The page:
I think everyone was mulling over the awesome sightings up to this point – lots of general game, two different lion prides, five rhino, and maybe we were all deep in our own thoughts when we chanced upon a leopard. This magnificent cat had been sitting on the side of the road in the dark when we came upon it. However, it swiftly moved off and under a very thick bush. With some deft maneuvering from Ettienne and the spotlight from Wilson we were able to see the leopard crouched in the bush. Shortly thereafter it swiftly crossed the road behind us and disappeared into the dark on the other side of the road, but everyone on the vehicle managed to get a good view of the animal, even though photos were impossible.  
The next thing that happened was that we came upon a clearing where there were quite a lot of lamplights – they had set up a bush dinner for us. Tables were set, fires were burning, cooks and waiters were in attendance and a group of Zulu dancers arrived to entertain – they were very energetic and put on quite a performance. After they had departed dinner commenced - soups, salads, vegetables, starches, four different types of meat, desserts – all this was available in the bush and under the stars – and the weather was magnificent – all is fine in Africa.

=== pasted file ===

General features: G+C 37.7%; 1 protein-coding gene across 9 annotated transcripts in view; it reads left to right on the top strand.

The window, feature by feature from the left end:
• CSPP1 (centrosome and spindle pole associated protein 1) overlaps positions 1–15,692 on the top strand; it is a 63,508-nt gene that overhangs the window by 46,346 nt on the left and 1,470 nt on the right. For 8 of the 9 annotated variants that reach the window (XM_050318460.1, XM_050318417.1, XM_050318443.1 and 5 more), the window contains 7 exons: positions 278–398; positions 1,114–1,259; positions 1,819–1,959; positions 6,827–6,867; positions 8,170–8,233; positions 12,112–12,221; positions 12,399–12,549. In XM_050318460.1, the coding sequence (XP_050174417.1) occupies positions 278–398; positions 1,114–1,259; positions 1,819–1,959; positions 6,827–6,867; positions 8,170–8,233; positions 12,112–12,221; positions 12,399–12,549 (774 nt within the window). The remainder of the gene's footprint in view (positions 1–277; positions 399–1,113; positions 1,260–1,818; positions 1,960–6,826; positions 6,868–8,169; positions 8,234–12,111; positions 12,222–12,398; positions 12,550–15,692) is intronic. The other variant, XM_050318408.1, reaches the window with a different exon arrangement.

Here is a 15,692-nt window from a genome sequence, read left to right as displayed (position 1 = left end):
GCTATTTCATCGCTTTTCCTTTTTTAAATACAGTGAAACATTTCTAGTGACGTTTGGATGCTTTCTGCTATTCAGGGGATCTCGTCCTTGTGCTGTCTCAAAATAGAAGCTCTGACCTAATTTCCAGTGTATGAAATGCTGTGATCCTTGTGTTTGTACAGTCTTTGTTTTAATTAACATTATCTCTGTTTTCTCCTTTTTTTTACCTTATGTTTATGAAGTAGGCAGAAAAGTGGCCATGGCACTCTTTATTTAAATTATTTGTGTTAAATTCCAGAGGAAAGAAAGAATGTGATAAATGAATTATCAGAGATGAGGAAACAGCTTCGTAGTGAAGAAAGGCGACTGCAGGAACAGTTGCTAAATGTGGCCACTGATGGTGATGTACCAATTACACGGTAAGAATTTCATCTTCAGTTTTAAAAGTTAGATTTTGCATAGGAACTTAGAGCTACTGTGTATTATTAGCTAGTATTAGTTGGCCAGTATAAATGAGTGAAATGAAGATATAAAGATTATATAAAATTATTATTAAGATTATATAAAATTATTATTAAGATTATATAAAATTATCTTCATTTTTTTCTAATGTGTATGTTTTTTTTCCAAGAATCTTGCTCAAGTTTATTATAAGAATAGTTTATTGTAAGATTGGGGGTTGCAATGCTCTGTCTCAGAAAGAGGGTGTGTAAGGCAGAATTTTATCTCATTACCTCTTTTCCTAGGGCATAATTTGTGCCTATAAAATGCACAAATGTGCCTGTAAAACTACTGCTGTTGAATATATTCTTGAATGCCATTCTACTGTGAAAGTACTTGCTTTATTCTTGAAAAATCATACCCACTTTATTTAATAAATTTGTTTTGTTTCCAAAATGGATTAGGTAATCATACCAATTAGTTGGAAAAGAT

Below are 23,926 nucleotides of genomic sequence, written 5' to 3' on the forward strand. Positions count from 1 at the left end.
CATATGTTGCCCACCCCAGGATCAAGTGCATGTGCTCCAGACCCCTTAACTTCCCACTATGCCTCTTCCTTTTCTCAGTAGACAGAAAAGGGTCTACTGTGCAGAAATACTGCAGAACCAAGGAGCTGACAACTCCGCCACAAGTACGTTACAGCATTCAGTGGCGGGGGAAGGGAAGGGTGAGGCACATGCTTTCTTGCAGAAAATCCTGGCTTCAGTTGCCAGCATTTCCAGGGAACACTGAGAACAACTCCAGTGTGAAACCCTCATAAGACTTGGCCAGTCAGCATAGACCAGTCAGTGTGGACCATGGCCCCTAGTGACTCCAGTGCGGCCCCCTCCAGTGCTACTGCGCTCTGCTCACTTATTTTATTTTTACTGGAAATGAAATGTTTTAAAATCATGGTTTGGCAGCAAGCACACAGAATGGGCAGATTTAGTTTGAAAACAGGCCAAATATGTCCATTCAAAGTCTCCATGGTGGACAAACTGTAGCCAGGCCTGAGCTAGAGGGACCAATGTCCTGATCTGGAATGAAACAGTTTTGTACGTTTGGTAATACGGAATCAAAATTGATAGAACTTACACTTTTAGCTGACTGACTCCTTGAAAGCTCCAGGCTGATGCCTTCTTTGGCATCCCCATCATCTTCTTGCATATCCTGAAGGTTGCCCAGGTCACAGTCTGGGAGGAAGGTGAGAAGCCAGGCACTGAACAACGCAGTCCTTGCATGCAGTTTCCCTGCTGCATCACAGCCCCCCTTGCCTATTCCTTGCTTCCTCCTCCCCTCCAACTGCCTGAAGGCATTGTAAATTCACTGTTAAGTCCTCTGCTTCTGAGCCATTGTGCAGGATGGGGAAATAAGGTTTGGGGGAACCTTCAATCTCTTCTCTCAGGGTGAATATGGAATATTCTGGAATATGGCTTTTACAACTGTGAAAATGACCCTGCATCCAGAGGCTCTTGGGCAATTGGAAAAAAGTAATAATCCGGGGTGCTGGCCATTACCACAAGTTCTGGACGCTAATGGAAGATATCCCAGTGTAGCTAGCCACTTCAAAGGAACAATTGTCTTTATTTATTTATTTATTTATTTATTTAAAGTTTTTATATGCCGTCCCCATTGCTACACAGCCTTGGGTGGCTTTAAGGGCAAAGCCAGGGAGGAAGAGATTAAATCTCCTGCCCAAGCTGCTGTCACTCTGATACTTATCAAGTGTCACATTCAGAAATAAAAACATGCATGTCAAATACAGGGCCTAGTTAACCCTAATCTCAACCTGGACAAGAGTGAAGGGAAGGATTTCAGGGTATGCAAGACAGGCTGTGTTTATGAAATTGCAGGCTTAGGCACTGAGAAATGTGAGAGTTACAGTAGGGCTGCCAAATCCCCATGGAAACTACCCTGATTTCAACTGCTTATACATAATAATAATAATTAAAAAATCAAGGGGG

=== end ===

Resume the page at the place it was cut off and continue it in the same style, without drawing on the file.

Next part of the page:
On the way back to the lodge Etteinne suddenly stopped the vehicle – he had smelt something and asked if we too had smelt anything. None of us had smelt a thing (maybe the few glasses of wine had something to do with this). However, he backed up and we smelt it – buttered popcorn! Now this is what I like about game drives – I have been on hundreds of them, and I am sure that on every single one of them I had learnt something new (and forgot most of it as well for some reason or other, maybe age?). What I learned on this night is that a leopard’s urine smells like buttered popcorn – no reason, it just does. A leopard had obviously been there a short while before we arrived and had urinated on some bushes close to the road, leaving its scent behind and marking its territory.